Swapping the security of a global brand for the thrill of taking your own concept to market is a daunting prospect. Once you have a commercially viable idea, which research suggests might actually appeal to you target consumer, the task is to gain cut-through in a competitive market with a brand new product and then get it onto your potential customers’ radars. Easy right?
Last year, marketer turned entrepreneur, Pollyanna Ward, decided to take the skills she had learnt working in digital and social at global FMCG brands and apply it to her own business.
Founded in August, One Click Coffee offers subscribers two 250g bags of coffee from two different roasters, alongside a free gift and a newspaper featuring interviews with coffee companies for £25 a month. The first subscription box was sent out in January, including coffee from roasters, one based in Nottingham and one London, the newspaper and a cafetière.
A passionate coffee lover herself, Ward saw a gap in the market for a subscription service that enabled coffee drinkers to try coffee from different roasters across the UK and Europe, without having to leave their home.
The decision to start One Click Coffee was informed by her experience working at confectionery giant Mondelēz. She joined the company in 2015 as digital and social media manager responsible for all the digital activity across the UK biscuit category, including Oreo and Belvita. Ward handled digital partnerships with brands such as Buzzfeed and Asos, as well as managing agency relationships and working on the development of the online creative.
Two years into the role she was approached by a former Mondelēz contact via LinkedIn about a role at Dutch dairy company Friesland Campina, a European position that felt like a natural progression. Hired as global social media strategist, Ward was part of an internal test – known as ‘The Milk-ubator’ – which was intended to try out new concepts and products.
Based in Amsterdam during the week, Ward worked on the Vifit Sport brand of gels, protein bars and shakes, selling online direct-to-consumer. She describes the company as having a small business mindset, with the backing and funding of a large FMCG. This approach gave the Vifit Sport team the freedom to try different routes to market, such as linking up with triathlon teams and partnering with the Tour de France and Tour of Britain.
“It was really interesting to go into the sporting world and take my FMCG learnings and apply them to a business where the budgets weren’t as big,” Ward explains.
“It was more about learning the targeting side of things, email campaigns and working with influencers a lot more one-on-one. So, identifying and working with them as brand ambassadors instead from a bigger FMCG perspective where you work with a PR agency and send out loads of products and see what bites. It was more about building relationships.”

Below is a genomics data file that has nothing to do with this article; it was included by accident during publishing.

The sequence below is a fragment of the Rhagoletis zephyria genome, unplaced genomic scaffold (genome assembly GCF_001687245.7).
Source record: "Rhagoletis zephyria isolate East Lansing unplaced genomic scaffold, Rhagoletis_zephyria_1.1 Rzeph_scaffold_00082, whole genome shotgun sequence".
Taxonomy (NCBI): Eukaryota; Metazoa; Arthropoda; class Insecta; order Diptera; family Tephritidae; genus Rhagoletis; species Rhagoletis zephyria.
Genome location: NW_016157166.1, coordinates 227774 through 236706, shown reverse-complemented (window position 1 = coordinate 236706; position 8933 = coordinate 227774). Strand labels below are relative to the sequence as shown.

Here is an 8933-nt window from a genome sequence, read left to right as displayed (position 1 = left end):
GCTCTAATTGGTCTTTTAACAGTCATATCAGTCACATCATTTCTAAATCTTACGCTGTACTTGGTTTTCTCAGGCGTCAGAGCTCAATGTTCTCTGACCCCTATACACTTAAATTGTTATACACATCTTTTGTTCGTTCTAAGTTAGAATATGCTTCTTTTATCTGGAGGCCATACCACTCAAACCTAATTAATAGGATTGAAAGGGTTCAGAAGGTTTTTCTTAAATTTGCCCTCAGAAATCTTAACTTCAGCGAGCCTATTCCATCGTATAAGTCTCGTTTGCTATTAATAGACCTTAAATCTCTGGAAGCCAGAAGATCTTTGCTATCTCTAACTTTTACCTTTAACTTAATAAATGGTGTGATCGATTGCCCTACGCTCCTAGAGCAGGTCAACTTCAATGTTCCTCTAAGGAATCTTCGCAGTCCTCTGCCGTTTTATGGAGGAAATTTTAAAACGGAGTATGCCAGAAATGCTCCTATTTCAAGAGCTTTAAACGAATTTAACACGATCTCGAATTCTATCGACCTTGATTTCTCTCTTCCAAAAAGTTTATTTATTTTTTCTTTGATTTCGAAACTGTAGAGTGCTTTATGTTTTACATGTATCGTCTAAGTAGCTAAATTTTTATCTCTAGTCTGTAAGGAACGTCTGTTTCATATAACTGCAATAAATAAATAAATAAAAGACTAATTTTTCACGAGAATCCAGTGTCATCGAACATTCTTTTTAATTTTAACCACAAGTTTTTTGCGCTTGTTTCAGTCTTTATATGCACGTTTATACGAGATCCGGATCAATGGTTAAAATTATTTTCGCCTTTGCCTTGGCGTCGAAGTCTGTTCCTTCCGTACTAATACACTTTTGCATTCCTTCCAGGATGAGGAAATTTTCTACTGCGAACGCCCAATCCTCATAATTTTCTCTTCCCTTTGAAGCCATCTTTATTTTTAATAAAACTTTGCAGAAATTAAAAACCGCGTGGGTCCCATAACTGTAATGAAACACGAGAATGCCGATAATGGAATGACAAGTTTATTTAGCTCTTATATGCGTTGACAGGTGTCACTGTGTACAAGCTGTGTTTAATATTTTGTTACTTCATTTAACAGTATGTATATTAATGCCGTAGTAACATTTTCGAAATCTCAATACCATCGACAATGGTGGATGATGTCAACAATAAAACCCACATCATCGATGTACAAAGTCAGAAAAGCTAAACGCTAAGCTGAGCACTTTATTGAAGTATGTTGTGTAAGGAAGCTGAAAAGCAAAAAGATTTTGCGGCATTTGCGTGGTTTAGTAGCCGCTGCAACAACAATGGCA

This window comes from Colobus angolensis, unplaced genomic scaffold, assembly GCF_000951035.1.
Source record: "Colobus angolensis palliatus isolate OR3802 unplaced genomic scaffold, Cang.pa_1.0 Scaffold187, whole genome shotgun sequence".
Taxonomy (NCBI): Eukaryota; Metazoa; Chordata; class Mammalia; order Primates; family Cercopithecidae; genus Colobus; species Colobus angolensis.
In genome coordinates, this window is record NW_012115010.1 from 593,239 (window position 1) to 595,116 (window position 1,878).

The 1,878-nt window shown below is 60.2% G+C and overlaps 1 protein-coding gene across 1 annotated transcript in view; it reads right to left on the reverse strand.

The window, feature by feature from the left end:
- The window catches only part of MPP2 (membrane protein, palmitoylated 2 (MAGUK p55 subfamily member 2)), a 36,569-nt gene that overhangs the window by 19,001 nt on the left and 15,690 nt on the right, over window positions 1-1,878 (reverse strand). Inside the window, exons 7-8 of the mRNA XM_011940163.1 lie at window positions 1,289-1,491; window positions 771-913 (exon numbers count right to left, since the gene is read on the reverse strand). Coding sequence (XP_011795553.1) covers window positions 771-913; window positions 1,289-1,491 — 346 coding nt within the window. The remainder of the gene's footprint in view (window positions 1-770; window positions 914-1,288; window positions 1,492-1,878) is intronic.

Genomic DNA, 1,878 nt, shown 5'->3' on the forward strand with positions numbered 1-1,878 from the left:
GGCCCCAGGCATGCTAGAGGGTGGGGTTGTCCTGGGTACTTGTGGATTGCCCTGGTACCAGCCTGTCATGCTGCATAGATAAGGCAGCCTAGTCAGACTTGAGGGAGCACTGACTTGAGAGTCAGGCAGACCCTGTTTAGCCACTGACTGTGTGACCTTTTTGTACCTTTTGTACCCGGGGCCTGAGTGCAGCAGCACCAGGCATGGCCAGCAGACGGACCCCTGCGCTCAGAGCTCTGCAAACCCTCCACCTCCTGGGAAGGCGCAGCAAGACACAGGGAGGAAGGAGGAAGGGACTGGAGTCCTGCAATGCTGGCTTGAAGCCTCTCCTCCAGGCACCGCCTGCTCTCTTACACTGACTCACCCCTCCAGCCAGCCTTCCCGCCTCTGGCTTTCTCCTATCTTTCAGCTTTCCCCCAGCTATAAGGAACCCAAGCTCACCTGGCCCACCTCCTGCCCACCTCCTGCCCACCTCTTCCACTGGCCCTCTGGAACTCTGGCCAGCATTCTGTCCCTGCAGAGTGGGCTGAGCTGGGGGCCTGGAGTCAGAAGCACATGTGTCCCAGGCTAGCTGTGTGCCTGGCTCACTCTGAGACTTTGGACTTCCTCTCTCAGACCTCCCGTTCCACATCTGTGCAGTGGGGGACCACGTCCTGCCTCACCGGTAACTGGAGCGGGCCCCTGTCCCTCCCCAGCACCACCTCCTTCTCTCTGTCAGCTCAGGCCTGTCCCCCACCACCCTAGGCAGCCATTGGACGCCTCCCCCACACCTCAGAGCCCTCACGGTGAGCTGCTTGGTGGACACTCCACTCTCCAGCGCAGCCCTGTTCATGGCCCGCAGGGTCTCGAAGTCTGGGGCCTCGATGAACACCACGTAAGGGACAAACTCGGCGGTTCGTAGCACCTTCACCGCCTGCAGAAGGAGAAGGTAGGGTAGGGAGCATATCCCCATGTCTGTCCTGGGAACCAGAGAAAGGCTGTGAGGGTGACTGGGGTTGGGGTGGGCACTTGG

When working in a larger, offline focused FMCG business like Mondelēz Ward says she was used to relying on brand uplift and offline sales studies, so she enjoyed being able to track in real time the effect of posting on Facebook or serving a Google ad on consumers.
During this time Ward would buy coffee on her travels across the Netherlands and other parts of Europe, but then discovered she couldn’t order the same coffee once she got back to the UK unless she was a business.
“I thought, I’m learning all the skills now about what an ecommerce website should look like and how many touchpoints the customer has to go through and what sort of information they are looking for, what sort of ad copy I should be testing and how the email marketing works,” she recalls.
“So, I was like let’s just do it. I’ve been here for over a year, do I want to keep flying out, or do I just want to throw myself into it and see what happens?”
Proving the concept
A shift into the coffee market could prove to be a smart move. According to Allegra World Coffee Portal data, the UK coffee shop market grew by 7.9% in 2018 to a market value of £10.1bn, representing 20 consecutive years of sales growth. Allegra predicts that the total UK coffee shop market will exceed £13bn by 2022.
Convinced she had found a gap in the coffee market, Ward registered the name One Click Coffee with Companies House in August 2018 and kicked off a piece of market research with 250 respondents to work out how her potential subscribers consume their coffee.